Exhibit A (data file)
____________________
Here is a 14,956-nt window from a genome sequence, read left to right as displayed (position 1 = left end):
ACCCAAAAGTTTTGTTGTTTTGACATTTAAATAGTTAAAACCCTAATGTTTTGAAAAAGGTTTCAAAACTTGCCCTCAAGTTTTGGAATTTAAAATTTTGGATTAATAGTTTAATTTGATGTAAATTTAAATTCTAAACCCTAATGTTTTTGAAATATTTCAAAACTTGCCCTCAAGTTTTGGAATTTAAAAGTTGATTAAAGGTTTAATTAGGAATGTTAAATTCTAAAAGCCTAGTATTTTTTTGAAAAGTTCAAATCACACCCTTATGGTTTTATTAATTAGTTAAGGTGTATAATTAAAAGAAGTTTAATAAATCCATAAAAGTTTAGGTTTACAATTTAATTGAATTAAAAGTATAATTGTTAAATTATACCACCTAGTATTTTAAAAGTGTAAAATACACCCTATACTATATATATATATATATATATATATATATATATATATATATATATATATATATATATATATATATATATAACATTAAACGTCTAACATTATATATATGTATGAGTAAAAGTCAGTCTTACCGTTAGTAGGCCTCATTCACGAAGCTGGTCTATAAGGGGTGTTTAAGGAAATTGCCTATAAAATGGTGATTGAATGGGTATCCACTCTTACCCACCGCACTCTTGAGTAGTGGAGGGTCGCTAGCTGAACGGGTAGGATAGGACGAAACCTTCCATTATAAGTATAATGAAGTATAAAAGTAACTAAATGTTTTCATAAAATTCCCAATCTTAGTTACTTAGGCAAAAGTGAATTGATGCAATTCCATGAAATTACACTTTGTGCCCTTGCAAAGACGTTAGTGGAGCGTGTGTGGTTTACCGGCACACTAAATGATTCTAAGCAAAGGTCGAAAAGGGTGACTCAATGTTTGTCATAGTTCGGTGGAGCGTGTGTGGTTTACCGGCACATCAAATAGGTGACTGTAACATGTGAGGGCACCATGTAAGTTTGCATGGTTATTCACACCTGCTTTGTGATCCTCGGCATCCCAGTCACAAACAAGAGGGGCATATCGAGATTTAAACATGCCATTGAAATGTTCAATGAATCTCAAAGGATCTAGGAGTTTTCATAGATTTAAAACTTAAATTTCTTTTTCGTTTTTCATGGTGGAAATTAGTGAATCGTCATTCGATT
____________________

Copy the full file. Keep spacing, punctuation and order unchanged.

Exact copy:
Here is a 14,956-nt window from a genome sequence, read left to right as displayed (position 1 = left end):
ACCCAAAAGTTTTGTTGTTTTGACATTTAAATAGTTAAAACCCTAATGTTTTGAAAAAGGTTTCAAAACTTGCCCTCAAGTTTTGGAATTTAAAATTTTGGATTAATAGTTTAATTTGATGTAAATTTAAATTCTAAACCCTAATGTTTTTGAAATATTTCAAAACTTGCCCTCAAGTTTTGGAATTTAAAAGTTGATTAAAGGTTTAATTAGGAATGTTAAATTCTAAAAGCCTAGTATTTTTTTGAAAAGTTCAAATCACACCCTTATGGTTTTATTAATTAGTTAAGGTGTATAATTAAAAGAAGTTTAATAAATCCATAAAAGTTTAGGTTTACAATTTAATTGAATTAAAAGTATAATTGTTAAATTATACCACCTAGTATTTTAAAAGTGTAAAATACACCCTATACTATATATATATATATATATATATATATATATATATATATATATATATATATATATATATATATATATATAACATTAAACGTCTAACATTATATATATGTATGAGTAAAAGTCAGTCTTACCGTTAGTAGGCCTCATTCACGAAGCTGGTCTATAAGGGGTGTTTAAGGAAATTGCCTATAAAATGGTGATTGAATGGGTATCCACTCTTACCCACCGCACTCTTGAGTAGTGGAGGGTCGCTAGCTGAACGGGTAGGATAGGACGAAACCTTCCATTATAAGTATAATGAAGTATAAAAGTAACTAAATGTTTTCATAAAATTCCCAATCTTAGTTACTTAGGCAAAAGTGAATTGATGCAATTCCATGAAATTACACTTTGTGCCCTTGCAAAGACGTTAGTGGAGCGTGTGTGGTTTACCGGCACACTAAATGATTCTAAGCAAAGGTCGAAAAGGGTGACTCAATGTTTGTCATAGTTCGGTGGAGCGTGTGTGGTTTACCGGCACATCAAATAGGTGACTGTAACATGTGAGGGCACCATGTAAGTTTGCATGGTTATTCACACCTGCTTTGTGATCCTCGGCATCCCAGTCACAAACAAGAGGGGCATATCGAGATTTAAACATGCCATTGAAATGTTCAATGAATCTCAAAGGATCTAGGAGTTTTCATAGATTTAAAACTTAAATTTCTTTTTCGTTTTTCATGGTGGAAATTAGTGAATCGTCATTCGATT